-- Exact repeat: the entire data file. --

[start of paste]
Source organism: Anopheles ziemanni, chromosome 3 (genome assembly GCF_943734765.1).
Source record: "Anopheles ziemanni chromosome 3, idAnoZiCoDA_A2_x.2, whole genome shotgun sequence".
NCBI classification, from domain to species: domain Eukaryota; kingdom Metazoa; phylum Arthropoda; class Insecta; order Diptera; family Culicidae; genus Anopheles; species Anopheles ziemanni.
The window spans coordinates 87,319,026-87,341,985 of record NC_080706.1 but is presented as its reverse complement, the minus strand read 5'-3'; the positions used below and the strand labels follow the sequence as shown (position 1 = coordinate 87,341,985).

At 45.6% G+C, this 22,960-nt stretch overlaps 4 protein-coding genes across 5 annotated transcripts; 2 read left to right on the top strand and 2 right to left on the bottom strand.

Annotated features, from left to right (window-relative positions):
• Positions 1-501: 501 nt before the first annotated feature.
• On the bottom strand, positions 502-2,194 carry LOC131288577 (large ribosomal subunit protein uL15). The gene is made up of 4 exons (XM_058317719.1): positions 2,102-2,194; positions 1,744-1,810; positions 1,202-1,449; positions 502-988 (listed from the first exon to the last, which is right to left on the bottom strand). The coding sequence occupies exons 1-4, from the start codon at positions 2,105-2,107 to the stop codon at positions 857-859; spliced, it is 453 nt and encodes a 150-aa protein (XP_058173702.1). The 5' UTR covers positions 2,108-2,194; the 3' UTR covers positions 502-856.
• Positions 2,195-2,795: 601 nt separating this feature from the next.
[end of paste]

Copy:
Source organism: Anopheles ziemanni, chromosome 3 (genome assembly GCF_943734765.1).
Source record: "Anopheles ziemanni chromosome 3, idAnoZiCoDA_A2_x.2, whole genome shotgun sequence".
NCBI classification, from domain to species: domain Eukaryota; kingdom Metazoa; phylum Arthropoda; class Insecta; order Diptera; family Culicidae; genus Anopheles; species Anopheles ziemanni.
The window spans coordinates 87,319,026-87,341,985 of record NC_080706.1 but is presented as its reverse complement, the minus strand read 5'-3'; the positions used below and the strand labels follow the sequence as shown (position 1 = coordinate 87,341,985).

At 45.6% G+C, this 22,960-nt stretch overlaps 4 protein-coding genes across 5 annotated transcripts; 2 read left to right on the top strand and 2 right to left on the bottom strand.

Annotated features, from left to right (window-relative positions):
• Positions 1-501: 501 nt before the first annotated feature.
• On the bottom strand, positions 502-2,194 carry LOC131288577 (large ribosomal subunit protein uL15). The gene is made up of 4 exons (XM_058317719.1): positions 2,102-2,194; positions 1,744-1,810; positions 1,202-1,449; positions 502-988 (listed from the first exon to the last, which is right to left on the bottom strand). The coding sequence occupies exons 1-4, from the start codon at positions 2,105-2,107 to the stop codon at positions 857-859; spliced, it is 453 nt and encodes a 150-aa protein (XP_058173702.1). The 5' UTR covers positions 2,108-2,194; the 3' UTR covers positions 502-856.
• Positions 2,195-2,795: 601 nt separating this feature from the next.